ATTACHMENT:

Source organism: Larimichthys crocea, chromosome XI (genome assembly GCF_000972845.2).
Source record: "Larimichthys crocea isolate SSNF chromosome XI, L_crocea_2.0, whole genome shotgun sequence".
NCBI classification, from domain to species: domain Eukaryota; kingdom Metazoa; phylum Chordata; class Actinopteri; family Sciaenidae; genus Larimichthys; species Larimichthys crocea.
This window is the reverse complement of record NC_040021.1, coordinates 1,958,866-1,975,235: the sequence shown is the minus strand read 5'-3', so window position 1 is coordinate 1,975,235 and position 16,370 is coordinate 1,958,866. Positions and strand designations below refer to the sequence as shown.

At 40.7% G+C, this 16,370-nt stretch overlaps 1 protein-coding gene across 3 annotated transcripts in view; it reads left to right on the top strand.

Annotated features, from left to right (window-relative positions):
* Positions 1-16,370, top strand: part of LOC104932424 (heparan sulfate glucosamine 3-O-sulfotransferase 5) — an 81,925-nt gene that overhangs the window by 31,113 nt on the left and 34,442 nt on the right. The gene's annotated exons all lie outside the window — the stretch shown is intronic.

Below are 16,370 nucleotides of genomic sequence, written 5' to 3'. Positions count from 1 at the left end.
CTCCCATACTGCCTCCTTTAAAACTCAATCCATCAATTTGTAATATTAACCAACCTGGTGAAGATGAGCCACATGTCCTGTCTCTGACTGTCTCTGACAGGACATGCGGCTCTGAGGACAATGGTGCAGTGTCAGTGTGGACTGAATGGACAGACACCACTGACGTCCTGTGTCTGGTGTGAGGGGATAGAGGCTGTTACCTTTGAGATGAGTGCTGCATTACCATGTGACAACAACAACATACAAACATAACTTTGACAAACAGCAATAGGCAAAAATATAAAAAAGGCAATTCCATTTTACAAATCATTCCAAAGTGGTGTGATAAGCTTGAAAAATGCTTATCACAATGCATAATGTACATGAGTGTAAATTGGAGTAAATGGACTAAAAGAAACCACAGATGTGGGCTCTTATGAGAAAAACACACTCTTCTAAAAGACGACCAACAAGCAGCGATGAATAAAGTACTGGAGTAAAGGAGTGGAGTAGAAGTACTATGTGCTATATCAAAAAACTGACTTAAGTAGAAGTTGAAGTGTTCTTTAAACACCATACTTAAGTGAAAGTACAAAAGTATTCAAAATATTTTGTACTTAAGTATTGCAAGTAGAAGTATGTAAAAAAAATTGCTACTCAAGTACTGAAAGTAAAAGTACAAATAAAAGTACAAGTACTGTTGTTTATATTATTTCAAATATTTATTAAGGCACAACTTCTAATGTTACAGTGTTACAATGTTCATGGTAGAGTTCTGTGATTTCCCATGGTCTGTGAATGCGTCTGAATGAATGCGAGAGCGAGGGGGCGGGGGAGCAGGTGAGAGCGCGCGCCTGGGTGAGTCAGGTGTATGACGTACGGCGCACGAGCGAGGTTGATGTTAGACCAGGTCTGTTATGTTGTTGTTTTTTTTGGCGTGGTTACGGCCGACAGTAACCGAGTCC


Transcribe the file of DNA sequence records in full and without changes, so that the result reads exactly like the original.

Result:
Source organism: Larimichthys crocea, chromosome XI (genome assembly GCF_000972845.2).
Source record: "Larimichthys crocea isolate SSNF chromosome XI, L_crocea_2.0, whole genome shotgun sequence".
NCBI classification, from domain to species: domain Eukaryota; kingdom Metazoa; phylum Chordata; class Actinopteri; family Sciaenidae; genus Larimichthys; species Larimichthys crocea.
This window is the reverse complement of record NC_040021.1, coordinates 1,958,866-1,975,235: the sequence shown is the minus strand read 5'-3', so window position 1 is coordinate 1,975,235 and position 16,370 is coordinate 1,958,866. Positions and strand designations below refer to the sequence as shown.

At 40.7% G+C, this 16,370-nt stretch overlaps 1 protein-coding gene across 3 annotated transcripts in view; it reads left to right on the top strand.

Annotated features, from left to right (window-relative positions):
* Positions 1-16,370, top strand: part of LOC104932424 (heparan sulfate glucosamine 3-O-sulfotransferase 5) — an 81,925-nt gene that overhangs the window by 31,113 nt on the left and 34,442 nt on the right. The gene's annotated exons all lie outside the window — the stretch shown is intronic.

Below are 16,370 nucleotides of genomic sequence, written 5' to 3'. Positions count from 1 at the left end.
CTCCCATACTGCCTCCTTTAAAACTCAATCCATCAATTTGTAATATTAACCAACCTGGTGAAGATGAGCCACATGTCCTGTCTCTGACTGTCTCTGACAGGACATGCGGCTCTGAGGACAATGGTGCAGTGTCAGTGTGGACTGAATGGACAGACACCACTGACGTCCTGTGTCTGGTGTGAGGGGATAGAGGCTGTTACCTTTGAGATGAGTGCTGCATTACCATGTGACAACAACAACATACAAACATAACTTTGACAAACAGCAATAGGCAAAAATATAAAAAAGGCAATTCCATTTTACAAATCATTCCAAAGTGGTGTGATAAGCTTGAAAAATGCTTATCACAATGCATAATGTACATGAGTGTAAATTGGAGTAAATGGACTAAAAGAAACCACAGATGTGGGCTCTTATGAGAAAAACACACTCTTCTAAAAGACGACCAACAAGCAGCGATGAATAAAGTACTGGAGTAAAGGAGTGGAGTAGAAGTACTATGTGCTATATCAAAAAACTGACTTAAGTAGAAGTTGAAGTGTTCTTTAAACACCATACTTAAGTGAAAGTACAAAAGTATTCAAAATATTTTGTACTTAAGTATTGCAAGTAGAAGTATGTAAAAAAAATTGCTACTCAAGTACTGAAAGTAAAAGTACAAATAAAAGTACAAGTACTGTTGTTTATATTATTTCAAATATTTATTAAGGCACAACTTCTAATGTTACAGTGTTACAATGTTCATGGTAGAGTTCTGTGATTTCCCATGGTCTGTGAATGCGTCTGAATGAATGCGAGAGCGAGGGGGCGGGGGAGCAGGTGAGAGCGCGCGCCTGGGTGAGTCAGGTGTATGACGTACGGCGCACGAGCGAGGTTGATGTTAGACCAGGTCTGTTATGTTGTTGTTTTTTTTGGCGTGGTTACGGCCGACAGTAACCGAGTCC